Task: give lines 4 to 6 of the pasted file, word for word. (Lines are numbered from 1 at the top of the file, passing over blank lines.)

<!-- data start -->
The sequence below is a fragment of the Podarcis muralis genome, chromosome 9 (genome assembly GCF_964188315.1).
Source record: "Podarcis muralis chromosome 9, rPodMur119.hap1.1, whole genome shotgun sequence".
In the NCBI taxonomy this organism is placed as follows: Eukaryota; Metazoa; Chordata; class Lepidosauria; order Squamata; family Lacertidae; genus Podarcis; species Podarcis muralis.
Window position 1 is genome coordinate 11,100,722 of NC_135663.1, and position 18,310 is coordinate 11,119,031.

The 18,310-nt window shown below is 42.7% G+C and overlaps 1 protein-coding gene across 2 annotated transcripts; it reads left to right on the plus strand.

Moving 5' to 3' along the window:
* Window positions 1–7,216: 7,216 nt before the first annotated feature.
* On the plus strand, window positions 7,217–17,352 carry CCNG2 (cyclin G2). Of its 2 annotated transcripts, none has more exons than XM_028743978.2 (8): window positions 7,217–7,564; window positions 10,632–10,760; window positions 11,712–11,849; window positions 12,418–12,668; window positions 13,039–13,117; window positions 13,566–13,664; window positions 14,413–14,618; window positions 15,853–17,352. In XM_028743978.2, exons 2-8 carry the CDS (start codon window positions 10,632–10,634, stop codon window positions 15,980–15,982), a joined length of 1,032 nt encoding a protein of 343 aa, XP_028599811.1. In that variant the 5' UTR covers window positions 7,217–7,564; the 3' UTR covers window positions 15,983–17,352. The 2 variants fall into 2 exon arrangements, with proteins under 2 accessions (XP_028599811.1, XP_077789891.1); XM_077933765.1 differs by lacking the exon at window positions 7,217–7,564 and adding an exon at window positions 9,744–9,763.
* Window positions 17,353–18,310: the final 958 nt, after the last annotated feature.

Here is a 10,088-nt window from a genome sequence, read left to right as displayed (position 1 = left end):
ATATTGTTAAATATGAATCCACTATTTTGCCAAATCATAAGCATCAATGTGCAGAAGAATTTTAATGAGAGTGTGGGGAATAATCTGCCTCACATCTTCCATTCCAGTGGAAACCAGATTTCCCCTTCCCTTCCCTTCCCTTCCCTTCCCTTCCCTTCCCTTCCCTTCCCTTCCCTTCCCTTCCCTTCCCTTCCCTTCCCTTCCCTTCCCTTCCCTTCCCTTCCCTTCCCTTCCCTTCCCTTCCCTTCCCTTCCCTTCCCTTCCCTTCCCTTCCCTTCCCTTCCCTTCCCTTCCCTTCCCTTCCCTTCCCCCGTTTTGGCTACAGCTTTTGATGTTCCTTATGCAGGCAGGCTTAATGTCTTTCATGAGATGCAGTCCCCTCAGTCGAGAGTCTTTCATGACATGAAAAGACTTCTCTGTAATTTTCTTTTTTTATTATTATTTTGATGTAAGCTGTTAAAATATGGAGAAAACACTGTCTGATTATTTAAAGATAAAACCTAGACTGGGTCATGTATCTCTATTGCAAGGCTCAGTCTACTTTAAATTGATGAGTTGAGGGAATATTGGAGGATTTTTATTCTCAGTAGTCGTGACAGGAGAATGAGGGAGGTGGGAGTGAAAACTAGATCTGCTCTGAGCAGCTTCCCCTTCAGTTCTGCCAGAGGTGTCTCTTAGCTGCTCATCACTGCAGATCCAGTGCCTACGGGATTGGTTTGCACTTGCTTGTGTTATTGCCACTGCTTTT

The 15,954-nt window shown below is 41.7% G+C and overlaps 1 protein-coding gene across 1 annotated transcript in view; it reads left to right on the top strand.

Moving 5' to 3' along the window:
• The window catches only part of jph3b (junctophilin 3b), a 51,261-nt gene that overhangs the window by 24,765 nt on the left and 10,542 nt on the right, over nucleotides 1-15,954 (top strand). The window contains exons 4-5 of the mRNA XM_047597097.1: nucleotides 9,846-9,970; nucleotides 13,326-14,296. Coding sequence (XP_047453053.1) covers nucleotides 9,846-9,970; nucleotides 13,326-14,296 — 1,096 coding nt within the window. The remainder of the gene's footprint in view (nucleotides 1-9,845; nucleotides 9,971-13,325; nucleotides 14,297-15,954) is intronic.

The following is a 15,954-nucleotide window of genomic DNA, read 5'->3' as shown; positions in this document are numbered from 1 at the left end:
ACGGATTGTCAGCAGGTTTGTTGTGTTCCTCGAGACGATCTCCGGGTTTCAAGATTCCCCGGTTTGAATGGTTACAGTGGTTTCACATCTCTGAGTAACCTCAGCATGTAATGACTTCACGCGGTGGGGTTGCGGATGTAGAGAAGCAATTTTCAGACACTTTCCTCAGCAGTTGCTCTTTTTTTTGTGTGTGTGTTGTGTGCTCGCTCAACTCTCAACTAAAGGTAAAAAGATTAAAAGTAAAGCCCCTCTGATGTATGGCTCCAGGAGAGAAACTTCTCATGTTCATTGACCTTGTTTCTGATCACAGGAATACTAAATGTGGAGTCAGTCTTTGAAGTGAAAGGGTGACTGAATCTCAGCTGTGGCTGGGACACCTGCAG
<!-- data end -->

Window position 1 is genome coordinate 11,100,722 of NC_135663.1, and position 18,310 is coordinate 11,119,031.

The 18,310-nt window shown below is 42.7% G+C and overlaps 1 protein-coding gene across 2 annotated transcripts; it reads left to right on the plus strand.

Moving 5' to 3' along the window: